Crossing To Paradiseby Kevin Crossley-Holland
The irresistible Gatty discovers that "Every step that you take on pilgrimage is a step toward paradise" in this gorgeously written adventure by master medieval chronicler Kevin Crossley-Holland. Gatty is a field girl on a manor. She has never seen busy London or the bright Channel, the snowy Alps of France or the boats in the Venetian sea. She has not sung in the… See more details below
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The irresistible Gatty discovers that "Every step that you take on pilgrimage is a step toward paradise" in this gorgeously written adventure by master medieval chronicler Kevin Crossley-Holland. Gatty is a field girl on a manor. She has never seen busy London or the bright Channel, the snowy Alps of France or the boats in the Venetian sea. She has not sung in the Holy Sepulchre in Jerusalem or prayed at the manger in Bethlehem -- or been kidnapped, or abandoned, or kissed, or heartbroken. But all these things will change. As Gatty journeys with Lady Gwyneth and a prickly new family of pilgrims across Europe to the Holy Land, Kevin Crossley-Holland reveals a medieval world as rich and compelling as the world of today it foresees -- and, in Gatty, a character readers will never forget.
Gatty, the irrepressible peasant girl first introduced in Crossley-Holland's "Arthur" trilogy (Scholastic), comes into her own in this sweeping, vibrant story set in the early years of the 13th century. Her pure singing voice helps her secure a position as serving maid to Lady Gwyneth of Ewloe Manor, and she joins a disparate band of souls when her lady declares her intent to make a pilgrimage to Jerusalem. Gatty is a headstrong adolescent whose impulsive behavior both exasperates and delights the other pilgrims on the journey, causing delays and difficulties but also, in one instance, saving a life. Written in a style that is both lyrical and earthy, this book serves as a companion novel to the "Arthur" books but stands solidly on its own as a completely satisfying coming-of-age story. Similar in tone to Karen Cushman's Catherine, Called Birdy (Clarion, 1994) and rich in detail like Frances Temple's epic journey tale, The Ramsay Scallop (Scholastic, 1994), Crossing to Paradise gives today's readers a glimpse into the turbulent years of the Crusades-events that sowed so many seeds for the current Middle East conflicts-through the eyes of a girl who wears her heart on her sleeve.-Connie C. Rockman, Stratford Library Association, CT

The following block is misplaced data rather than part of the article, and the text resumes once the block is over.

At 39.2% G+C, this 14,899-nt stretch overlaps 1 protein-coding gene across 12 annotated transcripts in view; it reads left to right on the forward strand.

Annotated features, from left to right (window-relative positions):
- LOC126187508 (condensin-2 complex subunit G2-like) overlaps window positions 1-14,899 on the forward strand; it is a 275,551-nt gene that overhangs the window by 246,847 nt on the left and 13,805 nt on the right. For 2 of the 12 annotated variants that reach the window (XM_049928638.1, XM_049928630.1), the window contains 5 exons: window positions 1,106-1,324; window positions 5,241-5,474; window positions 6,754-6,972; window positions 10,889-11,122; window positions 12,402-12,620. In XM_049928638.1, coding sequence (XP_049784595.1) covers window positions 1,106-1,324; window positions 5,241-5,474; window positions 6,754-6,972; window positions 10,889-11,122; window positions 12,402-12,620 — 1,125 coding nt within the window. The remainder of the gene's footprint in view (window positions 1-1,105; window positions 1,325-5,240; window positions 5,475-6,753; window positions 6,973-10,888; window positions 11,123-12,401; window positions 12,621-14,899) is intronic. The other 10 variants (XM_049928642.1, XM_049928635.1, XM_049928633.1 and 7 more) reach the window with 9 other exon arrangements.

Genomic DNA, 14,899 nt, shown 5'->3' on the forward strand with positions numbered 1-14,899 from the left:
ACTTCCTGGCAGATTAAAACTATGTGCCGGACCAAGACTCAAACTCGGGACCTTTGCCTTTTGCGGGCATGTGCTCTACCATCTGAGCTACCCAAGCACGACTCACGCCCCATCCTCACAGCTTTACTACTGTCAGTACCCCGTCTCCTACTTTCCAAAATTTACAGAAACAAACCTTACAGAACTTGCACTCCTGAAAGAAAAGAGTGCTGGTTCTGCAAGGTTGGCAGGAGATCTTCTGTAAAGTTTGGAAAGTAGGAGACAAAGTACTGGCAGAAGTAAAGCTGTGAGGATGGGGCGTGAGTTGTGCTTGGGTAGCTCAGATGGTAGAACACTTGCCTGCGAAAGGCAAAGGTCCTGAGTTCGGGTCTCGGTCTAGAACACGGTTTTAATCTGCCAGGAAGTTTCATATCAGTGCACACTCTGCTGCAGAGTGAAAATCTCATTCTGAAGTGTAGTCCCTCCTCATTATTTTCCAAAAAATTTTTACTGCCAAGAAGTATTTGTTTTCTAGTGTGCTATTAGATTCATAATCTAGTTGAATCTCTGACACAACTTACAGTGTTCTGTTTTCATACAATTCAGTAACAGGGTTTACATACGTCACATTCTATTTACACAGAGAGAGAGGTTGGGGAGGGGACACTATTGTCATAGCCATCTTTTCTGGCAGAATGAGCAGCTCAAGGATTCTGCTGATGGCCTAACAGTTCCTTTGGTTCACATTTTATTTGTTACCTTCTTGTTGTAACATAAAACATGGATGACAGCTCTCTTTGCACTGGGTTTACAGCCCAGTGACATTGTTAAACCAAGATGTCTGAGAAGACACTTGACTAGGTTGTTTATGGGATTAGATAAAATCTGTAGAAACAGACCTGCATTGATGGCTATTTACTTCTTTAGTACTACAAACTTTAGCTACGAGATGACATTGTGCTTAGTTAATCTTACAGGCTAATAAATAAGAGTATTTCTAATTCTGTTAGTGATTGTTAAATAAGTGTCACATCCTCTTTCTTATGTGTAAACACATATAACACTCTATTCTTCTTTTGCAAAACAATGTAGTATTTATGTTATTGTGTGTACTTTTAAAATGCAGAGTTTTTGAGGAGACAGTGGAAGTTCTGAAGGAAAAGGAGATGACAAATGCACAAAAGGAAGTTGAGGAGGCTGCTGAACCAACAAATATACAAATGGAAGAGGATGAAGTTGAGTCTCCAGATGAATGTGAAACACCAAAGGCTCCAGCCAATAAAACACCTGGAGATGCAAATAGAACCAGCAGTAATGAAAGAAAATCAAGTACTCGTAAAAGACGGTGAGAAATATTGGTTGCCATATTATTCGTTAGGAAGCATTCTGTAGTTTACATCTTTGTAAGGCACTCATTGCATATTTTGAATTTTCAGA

- Scholastic, Inc.
- Publication date:
- Sold by:
- Barnes & Noble
- NOOK Book
- File size:
- 714 KB
- Age Range:
- 12 Years
Meet the Author
Kevin Crossley-Holland was born in 1941 in Mursley, North Buckinghamshire, and grew up in Whiteleaf, a village in the Chiltern Hills of western England. He attended Oxford University, where, after failing his first exams, he developed his passion for Anglo-Saxon literature. After graduating, he was the Gregory Fellow in Poetry at the University of Leeds, and from 1972-1977, he lectured in Anglo-Saxon for the Tufts University of London program. He worked as a children’s book editor while beginning to write his own poems and reinterpretations of medieval legends. He has also taught for extended periods in America. He now lives in Norfolk, England.
Kevin Crossley-Holland has published six volumes of adult poetry and several libretti for opera. In the world of children’s books, he is best known for his numerous retellings and anthologies, and in particular his version of Beowolf. Storm, his novella, won the Carnegie Medal in 1985.
The Seeing Stone, published by Scholastic, is his only other work of original fiction. T.H White is the inevitable comparison for Kevin Crossley-Holland’s new novel, American readers will also be reminded of Karen Cushman, for the earthy, rich portrayal of life in a medieval manor. Its sequel, At the Crossing-Places, was published in the United States in fall 2002. The third title in this trilogy is King of the Middle March, which will be published in 2003.
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Perfect continuation of the caldicot saga.
This book was amazing! Even though this book is better for older ages, I think it really depends on if you can comprehend it. I read it and I'm 11, I understoood it perfectly. Anyway, Crossing To Paradaise is a wonderful story with a mix of the Crusades, Christian life and adventure. My favortie characters were Gatty and Lady Gwenyth. I though it was a very weird coincidence that the main character's name is the same last name as me! But my last name is spelled differently. Crossing To Paradaise is great for people who enjoy reading about the Crusades and how life was back then. I wish it had a sequel!!